How does each individual’s view contribute to his understanding of the situation? How does your impression of the story change once you are able to see all of the pictures? Listen to Seven Blind Mice
Many sides to the same story An automobile accident occurs. Two drivers are involved. Witnesses include four sidewalk spectators, a policeman, a man with a video camera who happened to be shooting the scene, and the pilot of a helicopter that was flying overhead. Here we have nine different points of view and, most likely, nine different descriptions of the accident.
A child wants to go to the mall with his/her friend The parents want him/her to clean his/her room first, but the child thinks he/she can do that afterwards The child’s friend never has chores and wants him/her to leave right NOW
You are the child OR You are the parents OR You are the friend Write down your thoughts, feelings, actions, and words in this situation
Now you are a stranger who is passing by an open window of the child’s home Write down what you see, hear, and think about what you observe
Point – of – View The perspective from which a story is told. From who’s view or side is the story or information told?
Point of View Chart First Person Third Person Third Person Limited Omniscient
First Person Uses pronouns I and me. The narrator takes part in the action of the story. Example: I know where Derek lives. Derek goes to school with me.
Third Person Uses pronouns he, she and they. They are seeing the action take place as an outsider. Example: She knows where Derek lives. Derek goes to school with her.
Third Person Limited The narrator can only tell one character’s thoughts or feelings. The boy sat in the tree and wondered if anyone else could see him. Suddenly, a policeman passed by. The boy was certain he was going to be caught.
Third Person Omniscient The narrator can tell all character’s thoughts and feelings. Tim, Anna and Brandon went to the fair. Tim wondered if there was going to be good food. Anna was really scared to go on the rides and Brandon worried he didn’t have enough money to play the games.
A Mr. Johnson looked at Charles sternly. He simply didn’t know what to do with this boy. Charles had been in Mr. Johnson’s office twice earlier this week. Now here he was again, and this time he was charged with something much more serious. Mr. Johnson shook his head. There really was no doubt in his mind. Charles was guilty. He looked at the police officer standing next to Charles. No question whatsoever--Charles had done it.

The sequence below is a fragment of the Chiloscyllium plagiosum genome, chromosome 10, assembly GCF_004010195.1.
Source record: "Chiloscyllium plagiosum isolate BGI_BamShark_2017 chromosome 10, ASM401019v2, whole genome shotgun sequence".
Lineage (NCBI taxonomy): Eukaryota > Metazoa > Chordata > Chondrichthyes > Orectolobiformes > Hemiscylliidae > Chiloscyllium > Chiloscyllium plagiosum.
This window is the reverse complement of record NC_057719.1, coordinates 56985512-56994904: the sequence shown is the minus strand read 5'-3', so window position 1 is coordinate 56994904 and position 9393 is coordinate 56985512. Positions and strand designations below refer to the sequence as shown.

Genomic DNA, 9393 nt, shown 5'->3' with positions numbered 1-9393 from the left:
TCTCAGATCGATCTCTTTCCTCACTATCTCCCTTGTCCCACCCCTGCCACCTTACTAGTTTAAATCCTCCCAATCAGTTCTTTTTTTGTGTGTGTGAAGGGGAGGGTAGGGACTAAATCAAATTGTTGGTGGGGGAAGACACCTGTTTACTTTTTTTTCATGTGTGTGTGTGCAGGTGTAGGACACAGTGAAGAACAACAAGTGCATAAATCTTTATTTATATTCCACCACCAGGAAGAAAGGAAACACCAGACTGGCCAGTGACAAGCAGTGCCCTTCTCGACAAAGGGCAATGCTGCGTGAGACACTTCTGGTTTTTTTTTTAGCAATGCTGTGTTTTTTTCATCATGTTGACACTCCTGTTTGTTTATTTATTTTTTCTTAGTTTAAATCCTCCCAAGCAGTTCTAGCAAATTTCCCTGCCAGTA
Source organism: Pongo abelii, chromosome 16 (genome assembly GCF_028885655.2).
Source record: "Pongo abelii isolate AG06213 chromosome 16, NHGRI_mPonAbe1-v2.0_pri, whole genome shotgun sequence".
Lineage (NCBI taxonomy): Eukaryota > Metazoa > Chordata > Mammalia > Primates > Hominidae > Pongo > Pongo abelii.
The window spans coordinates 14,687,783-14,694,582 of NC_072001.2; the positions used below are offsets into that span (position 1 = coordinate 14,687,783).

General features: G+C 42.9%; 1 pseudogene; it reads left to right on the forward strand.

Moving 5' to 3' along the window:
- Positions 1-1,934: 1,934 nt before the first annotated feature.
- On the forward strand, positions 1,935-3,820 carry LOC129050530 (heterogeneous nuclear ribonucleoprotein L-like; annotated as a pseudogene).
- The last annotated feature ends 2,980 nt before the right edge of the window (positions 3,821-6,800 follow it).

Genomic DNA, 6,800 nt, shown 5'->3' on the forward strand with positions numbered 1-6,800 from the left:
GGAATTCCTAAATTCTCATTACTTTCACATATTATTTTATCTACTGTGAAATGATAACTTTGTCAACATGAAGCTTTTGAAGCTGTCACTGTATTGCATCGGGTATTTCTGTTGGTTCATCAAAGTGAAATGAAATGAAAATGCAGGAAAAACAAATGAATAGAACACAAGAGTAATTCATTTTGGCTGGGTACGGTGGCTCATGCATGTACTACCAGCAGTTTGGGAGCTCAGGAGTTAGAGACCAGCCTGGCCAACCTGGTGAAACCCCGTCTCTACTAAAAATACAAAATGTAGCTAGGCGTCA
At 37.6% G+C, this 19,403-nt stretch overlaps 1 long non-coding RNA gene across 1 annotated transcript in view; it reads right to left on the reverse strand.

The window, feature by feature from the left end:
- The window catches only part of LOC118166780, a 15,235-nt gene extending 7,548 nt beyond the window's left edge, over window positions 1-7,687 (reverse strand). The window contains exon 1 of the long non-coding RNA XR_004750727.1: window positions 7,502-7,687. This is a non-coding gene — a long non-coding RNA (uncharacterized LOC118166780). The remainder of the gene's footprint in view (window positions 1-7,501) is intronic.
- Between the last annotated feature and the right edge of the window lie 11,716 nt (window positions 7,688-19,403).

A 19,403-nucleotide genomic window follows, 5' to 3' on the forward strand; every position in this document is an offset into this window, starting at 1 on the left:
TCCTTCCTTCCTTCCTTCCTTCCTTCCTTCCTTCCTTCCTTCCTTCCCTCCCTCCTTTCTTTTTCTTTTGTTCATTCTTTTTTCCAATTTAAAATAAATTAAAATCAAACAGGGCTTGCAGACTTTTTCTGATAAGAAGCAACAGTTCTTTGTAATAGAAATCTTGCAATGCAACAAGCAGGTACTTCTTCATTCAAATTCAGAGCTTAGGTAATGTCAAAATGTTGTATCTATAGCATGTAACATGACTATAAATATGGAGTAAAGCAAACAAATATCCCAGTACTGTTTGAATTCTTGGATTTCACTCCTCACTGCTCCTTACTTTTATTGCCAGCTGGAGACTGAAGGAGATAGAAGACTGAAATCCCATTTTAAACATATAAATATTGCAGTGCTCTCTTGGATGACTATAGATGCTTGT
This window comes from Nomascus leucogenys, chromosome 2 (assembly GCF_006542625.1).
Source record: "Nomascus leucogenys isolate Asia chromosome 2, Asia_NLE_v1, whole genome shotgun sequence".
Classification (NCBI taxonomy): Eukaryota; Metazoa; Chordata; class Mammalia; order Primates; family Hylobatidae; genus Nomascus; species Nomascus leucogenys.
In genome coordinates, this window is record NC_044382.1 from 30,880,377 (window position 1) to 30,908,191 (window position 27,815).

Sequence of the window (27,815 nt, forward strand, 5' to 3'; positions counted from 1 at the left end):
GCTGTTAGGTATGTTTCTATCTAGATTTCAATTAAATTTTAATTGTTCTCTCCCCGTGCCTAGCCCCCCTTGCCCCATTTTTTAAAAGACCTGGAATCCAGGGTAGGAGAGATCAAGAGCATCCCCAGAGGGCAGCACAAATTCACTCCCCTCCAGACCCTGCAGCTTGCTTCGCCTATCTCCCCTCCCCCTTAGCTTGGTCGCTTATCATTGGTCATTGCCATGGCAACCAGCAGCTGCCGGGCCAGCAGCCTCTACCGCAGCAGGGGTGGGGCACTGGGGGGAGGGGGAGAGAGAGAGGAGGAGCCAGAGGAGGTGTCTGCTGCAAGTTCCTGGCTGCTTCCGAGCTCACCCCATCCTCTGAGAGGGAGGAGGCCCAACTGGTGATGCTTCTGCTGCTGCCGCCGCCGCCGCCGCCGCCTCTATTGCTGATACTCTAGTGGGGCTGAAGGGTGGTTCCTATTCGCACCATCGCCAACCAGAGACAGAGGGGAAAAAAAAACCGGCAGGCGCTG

B I can’t believe what is happening to me. I know that I’ll never convince Mr. Johnson and the cop that I had nothing to do with this. Man! I didn’t do it. Why won’t anyone believe me? I’ve been in trouble before, but I’ve never done anything like this! I’ve got to convince them, or I might as well kiss my life good-bye.
C Officer Wiley looked at Charles and scratched his head. All the evidence pointed to Charles’s guilt, but the officer just couldn’t be sure. Mr. Johnson, on the other hand, knew that Charles was guilty as sin. His numerous brushes with authority in the past left no question in his mind at all. Charles hung his head, knowing that this time he would not be able to talk his way out of trouble.
D When I saw them taking Charlie into the office, I lingered outside the door, hoping to find out what he had done this time. Charlie was my best friend, but I was getting a little tired of defending him when I knew he was wrong. He must have done something really big this time to have the cops involved.
Excerpt A was Third Person Limited. The author, not a character, is telling the story. We can see only what Mr. Johnson is thinking. We know what Mr. Johnson thinks, but we do not know what the officer or Charles thinks. We also do not know whether or not Charles is really guilty.
Excerpt B is an example of First Person Point of View. Charles, a character in the story, is telling us what happened to him. We know that Charles is innocent.
Excerpt C is an example of Third Person Omniscient Point of View. The author is telling the story, but we can see what Officer Wiley, Charles, and Mr. Johnson are thinking. We know that Mr. Johnson believes Charles is guilty, but Officer Wiley has doubts. We still are not sure whether or not Charles is guilty.
Excerpt D is an example of First Person Point of View. A friend, one of the characters in the story, is narrating. Since he does not know whether or not Charles is guilty, neither do we.